In February of this year, in the midst of bargaining for our first collective agreement, MUALA was informed by the University that it had “experienced a significant change in its financial circumstances, which now necessitates certain cost reductions within the bargaining unit.” MUALA reluctantly signed a “Voluntary Departure Program” agreement in which members who have attained the ‘Rule of 80’ (age + years of service = 80 or more) were offered an early retirement package. As of May 1, five librarians have accepted the package and have retired.
The agreement also stated that if “the Program results in insufficient cost reductions the Parties agree that they will meet to negotiate the terms of further reduction initiatives.” We were advised by the University administration on May 4 that the “cost reductions” had fallen short of the target by over $80,000. Shortly thereafter, one of our members announced her resignation in order to accept a position at another institution. Her departure means that the University’s target has been sufficiently met, so no further reductions are necessary.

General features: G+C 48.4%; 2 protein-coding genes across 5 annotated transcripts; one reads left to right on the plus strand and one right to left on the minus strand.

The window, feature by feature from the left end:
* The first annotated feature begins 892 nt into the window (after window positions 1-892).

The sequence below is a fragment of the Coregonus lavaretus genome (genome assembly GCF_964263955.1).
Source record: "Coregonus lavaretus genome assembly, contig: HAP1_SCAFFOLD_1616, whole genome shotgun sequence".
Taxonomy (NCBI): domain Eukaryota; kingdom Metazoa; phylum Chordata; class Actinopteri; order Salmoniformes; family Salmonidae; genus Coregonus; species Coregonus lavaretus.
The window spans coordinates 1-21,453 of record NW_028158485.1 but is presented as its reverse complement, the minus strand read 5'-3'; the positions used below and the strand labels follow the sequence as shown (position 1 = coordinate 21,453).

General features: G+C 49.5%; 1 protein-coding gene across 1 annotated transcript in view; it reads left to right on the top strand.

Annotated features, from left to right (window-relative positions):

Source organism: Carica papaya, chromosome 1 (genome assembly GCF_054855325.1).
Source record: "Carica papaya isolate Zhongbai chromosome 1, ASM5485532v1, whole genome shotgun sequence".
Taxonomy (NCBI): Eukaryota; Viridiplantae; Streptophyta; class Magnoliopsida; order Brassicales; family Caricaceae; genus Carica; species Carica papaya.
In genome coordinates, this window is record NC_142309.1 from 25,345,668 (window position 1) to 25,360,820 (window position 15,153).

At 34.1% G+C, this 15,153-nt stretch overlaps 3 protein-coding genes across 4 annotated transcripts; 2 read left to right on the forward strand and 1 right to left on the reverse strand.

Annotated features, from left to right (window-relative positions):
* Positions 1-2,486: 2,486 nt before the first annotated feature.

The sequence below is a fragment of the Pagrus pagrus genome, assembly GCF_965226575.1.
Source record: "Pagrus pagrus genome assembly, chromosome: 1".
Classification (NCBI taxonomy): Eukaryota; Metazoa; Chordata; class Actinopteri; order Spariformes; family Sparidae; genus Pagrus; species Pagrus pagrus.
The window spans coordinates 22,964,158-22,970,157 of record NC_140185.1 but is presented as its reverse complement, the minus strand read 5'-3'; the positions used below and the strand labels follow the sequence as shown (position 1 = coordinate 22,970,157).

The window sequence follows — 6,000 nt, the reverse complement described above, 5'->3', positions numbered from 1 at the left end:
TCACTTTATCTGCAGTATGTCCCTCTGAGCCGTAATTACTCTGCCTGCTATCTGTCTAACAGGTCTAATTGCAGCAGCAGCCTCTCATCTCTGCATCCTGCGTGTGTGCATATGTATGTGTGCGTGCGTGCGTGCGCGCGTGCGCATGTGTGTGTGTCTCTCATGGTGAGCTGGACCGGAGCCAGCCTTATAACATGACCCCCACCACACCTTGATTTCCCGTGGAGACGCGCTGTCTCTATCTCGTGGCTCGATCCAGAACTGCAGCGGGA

These developments mark the second time in his short tenure at McMaster University that University Librarian Jeffrey Trzeciak has overseen the reduction of librarian positions as a means of dealing with budget problems. Just two years ago, the University Librarian announced a voluntary separation package that resulted in the departure of two librarians, as well as other library staff. Shortly thereafter, he announced that two other librarian positions were declared ‘redundant’. To our knowledge, these 2009 layoffs marked the first time in recent years that a University Library in Ontario implemented librarian layoffs as a means of dealing with budget problems. (Meanwhile, the Faculty of Health Sciences Library here at McMaster—which does not report to the University Librarian—has had balanced budgets without layoffs during the same period).
While MUALA members are relieved that the recent resignation of one of our members has eliminated the possibility of other layoffs a mere two years later, we are dismayed at the departure of 6 of our librarian colleagues, reducing the number of academic librarians at McMaster University Library to 12, with 7 at the Faculty of Health Sciences Library. These 19 librarians serve a University population of 21,173 full-time undergraduate students and 3,025 full-time graduate students (2009-2010), as well as 894 fulltime instructional faculty members—1,434 including clinical faculty (numbers taken from McMaster University website).